Strombotne is a professor emeritus at UC Riverside following his retirement in 2005 after 40 years of teaching. He continues to paint every day in his studio in Orange County, California.
Martina Vandenberg ’90
Vandenberg is the founder and president of The Human Trafficking Legal Center. Vandenberg established the organization in 2012 with generous support from the Open Society Foundations Fellowship Program. For more than two decades, she has worked to fight human trafficking, forced labor, violence against women and establish that rape is a war crime. Vandenberg has trained more than 4,000 pro bono attorneys nationwide to handle human trafficking matters. She has testified before multiple House and Senate Committees and gave the keynote address at the first NATO ambassadorial-level conference on human trafficking in Brussels.
Vandenberg previously served as a partner at Jenner & Block LLP, where she focused on complex commercial litigation and internal investigations under the Foreign Corrupt Practices Act. A former Human Rights Watch researcher, Vandenberg is the author of two Human Rights Watch reports, “Hopes Betrayed: Trafficking of Women and Girls to Post-Conflict Bosnia & Herzegovina for Forced Prostitution” and “Kosovo: Rape as a Weapon of ‘Ethnic Cleansing.’” Her work has been cited in The Washington Post, The New York Times, The New Yorker, NPR, CNN and BBC.
Vandenberg has received multiple awards for her leadership against human trafficking, including the 2021 Paul and Sheila Wellstone Award, the 2013 Harry S. Truman Scholarship Foundation’s Stevens Award and the 2015 Katharine & George Alexander Law Prize. She also received the Albert E. Jenner, Jr. Pro Bono Award for representation of trafficking victims in U.S. federal courts and her advocacy before Congress.
In 2020, Vandenberg received an honorary doctorate from Pomona College. She currently co-chairs the D.C. Human Trafficking Task Force’s Forced Labor Subcommittee. A Rhodes Scholar and Truman Scholar, Vandenberg has taught as an adjunct faculty member at the American University Washington College of Law and at the Oxford University Human Rights Law Summer Program. She earned her M. Phil from Oxford University and a J.D. from Columbia Law School.
Nathan Wang ’79
Wang is one of the most successful composers in Hollywood and Asian cinema. Prolific and versatile, he has written music for Jackie Chan movies, Steven Spielberg documentaries and for Disney, DreamWorks, Warner Bros. and Sony studios’ films. His compositions have been performed by the Los Angeles Philharmonic, Shanghai Philharmonic, San Francisco Symphony Orchestra, Los Angeles Opera and the Chicago Symphony.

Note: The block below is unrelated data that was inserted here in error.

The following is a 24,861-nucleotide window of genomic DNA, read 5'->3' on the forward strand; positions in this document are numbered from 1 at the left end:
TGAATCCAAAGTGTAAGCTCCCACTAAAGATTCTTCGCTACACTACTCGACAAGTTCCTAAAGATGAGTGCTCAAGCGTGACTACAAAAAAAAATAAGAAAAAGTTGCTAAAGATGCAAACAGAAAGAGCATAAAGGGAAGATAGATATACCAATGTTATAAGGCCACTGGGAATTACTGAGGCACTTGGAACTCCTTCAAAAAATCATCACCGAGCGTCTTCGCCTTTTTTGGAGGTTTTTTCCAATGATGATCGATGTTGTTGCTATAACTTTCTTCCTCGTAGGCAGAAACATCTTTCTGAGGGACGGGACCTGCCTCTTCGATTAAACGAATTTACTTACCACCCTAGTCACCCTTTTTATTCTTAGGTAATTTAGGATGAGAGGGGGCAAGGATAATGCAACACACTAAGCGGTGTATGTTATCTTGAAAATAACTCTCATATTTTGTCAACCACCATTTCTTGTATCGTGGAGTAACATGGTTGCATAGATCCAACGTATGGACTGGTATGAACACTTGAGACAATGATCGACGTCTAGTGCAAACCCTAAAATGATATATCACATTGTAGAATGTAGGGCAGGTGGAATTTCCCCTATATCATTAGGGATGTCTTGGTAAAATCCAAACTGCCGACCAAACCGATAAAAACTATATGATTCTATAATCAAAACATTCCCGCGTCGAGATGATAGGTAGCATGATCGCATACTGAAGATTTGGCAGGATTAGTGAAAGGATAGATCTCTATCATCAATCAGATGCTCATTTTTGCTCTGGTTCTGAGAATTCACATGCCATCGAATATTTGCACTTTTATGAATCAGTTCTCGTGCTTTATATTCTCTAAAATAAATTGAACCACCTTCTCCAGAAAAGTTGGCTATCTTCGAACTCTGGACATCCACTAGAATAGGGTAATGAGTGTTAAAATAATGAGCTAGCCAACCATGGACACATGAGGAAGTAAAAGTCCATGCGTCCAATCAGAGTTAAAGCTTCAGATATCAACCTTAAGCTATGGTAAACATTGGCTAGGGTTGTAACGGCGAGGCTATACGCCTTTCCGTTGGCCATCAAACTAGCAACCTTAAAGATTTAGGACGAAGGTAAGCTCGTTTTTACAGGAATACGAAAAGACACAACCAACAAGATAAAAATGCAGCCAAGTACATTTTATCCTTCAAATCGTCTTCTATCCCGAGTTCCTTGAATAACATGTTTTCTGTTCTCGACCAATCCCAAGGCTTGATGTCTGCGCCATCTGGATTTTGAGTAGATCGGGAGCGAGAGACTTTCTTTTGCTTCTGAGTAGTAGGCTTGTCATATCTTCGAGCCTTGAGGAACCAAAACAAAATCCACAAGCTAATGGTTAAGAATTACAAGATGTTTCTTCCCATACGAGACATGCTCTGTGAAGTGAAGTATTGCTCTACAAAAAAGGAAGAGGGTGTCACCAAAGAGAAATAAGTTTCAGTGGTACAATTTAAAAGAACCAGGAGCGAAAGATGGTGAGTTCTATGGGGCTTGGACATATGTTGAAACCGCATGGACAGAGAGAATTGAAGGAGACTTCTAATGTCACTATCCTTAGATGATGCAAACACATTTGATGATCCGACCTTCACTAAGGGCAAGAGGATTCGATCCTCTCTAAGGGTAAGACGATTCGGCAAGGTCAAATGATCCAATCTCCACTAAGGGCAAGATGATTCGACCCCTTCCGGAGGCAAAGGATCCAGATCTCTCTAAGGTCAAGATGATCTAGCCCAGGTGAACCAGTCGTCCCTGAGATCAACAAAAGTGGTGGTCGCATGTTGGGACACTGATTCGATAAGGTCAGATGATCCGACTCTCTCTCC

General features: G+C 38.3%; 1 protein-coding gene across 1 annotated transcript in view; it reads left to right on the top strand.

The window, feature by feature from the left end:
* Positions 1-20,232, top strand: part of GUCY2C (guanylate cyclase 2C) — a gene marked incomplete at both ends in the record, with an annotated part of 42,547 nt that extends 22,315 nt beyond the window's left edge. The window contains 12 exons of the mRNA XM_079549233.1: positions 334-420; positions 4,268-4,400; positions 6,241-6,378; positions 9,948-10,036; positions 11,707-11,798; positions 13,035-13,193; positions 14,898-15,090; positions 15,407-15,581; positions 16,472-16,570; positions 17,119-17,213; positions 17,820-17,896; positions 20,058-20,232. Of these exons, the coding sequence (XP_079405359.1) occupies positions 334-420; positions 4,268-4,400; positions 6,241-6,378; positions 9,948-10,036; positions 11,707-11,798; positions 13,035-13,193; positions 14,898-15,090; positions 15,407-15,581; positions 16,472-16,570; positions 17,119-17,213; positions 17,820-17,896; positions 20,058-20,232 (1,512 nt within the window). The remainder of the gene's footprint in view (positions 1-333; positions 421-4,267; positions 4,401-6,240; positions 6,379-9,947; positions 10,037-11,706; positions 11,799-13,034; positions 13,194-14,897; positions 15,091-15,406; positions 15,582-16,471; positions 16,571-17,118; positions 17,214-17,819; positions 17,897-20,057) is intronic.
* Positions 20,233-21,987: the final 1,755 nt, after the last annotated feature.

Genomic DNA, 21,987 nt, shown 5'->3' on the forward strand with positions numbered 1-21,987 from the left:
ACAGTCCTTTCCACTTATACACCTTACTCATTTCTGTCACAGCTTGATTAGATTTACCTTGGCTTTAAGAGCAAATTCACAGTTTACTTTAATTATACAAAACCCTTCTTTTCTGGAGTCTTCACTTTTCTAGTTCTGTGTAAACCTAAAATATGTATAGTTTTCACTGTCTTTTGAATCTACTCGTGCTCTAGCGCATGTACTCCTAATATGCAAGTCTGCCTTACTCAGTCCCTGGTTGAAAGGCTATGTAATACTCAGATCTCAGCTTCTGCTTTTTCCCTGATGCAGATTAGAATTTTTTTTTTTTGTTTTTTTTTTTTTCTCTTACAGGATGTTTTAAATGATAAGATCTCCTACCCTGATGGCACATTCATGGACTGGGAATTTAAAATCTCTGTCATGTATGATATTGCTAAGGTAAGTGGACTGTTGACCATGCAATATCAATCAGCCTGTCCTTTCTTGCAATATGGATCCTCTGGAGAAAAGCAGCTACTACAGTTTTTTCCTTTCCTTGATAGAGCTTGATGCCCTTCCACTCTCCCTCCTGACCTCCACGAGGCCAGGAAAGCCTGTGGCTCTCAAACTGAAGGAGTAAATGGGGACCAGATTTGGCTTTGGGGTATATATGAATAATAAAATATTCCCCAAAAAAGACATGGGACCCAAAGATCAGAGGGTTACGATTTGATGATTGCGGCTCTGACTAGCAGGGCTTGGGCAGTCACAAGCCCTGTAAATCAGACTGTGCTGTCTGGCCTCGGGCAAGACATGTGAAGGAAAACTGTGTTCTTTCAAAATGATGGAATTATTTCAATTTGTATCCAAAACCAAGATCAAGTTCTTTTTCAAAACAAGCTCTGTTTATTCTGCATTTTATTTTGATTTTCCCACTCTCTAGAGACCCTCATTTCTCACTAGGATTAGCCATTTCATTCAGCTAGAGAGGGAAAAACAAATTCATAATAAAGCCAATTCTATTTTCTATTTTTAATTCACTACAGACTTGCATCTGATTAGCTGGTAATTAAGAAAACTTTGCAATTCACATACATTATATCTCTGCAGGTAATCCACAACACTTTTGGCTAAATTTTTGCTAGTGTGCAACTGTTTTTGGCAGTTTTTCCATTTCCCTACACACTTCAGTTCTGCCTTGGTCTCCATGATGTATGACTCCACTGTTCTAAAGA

Born to parents from Shanghai, Wang was raised in Los Angeles. After graduating from Pomona College, he received a Rotary Ambassador scholarship to continue his studies at Oxford University. He eventually became a composer for the then-popular ABC TV drama “China Beach” before moving on to write music for other television shows such as “Eek! The Cat,” “Toonsylvania” and “American Experience.”
Wang’s many accolades include a collaboration with Hans Zimmer for Steven Spielberg's “The Last Days,” which won an Academy Award for best documentary in 1999. He was also personally awarded a Singapore Grammy for Best Arrangement of a Song and also received an Emmy for the award-winning film “Reefer Madness.” Just this year, he was chosen to score an epic documentary about the Forbidden City (故宫) and its 600th anniversary as a historical landmark. Wang has been invited to conduct the China Philharmonic Symphony inside the Forbidden City.
Wang is an associate professor of film scoring at Beijing University and also lectures at Nanjing University, Hangzhou University and the Shanghai Institution for Visual Arts. Recently, he was named 2021-2022 composer-in-residence for the Huntington Library in San Marino, California. For this residency, Wang will be writing a new musical entitled “Shanghai” to be premiered in 2022, in collaboration with lyricist and fellow Pomona alumnus Matthew Leavitt ’03.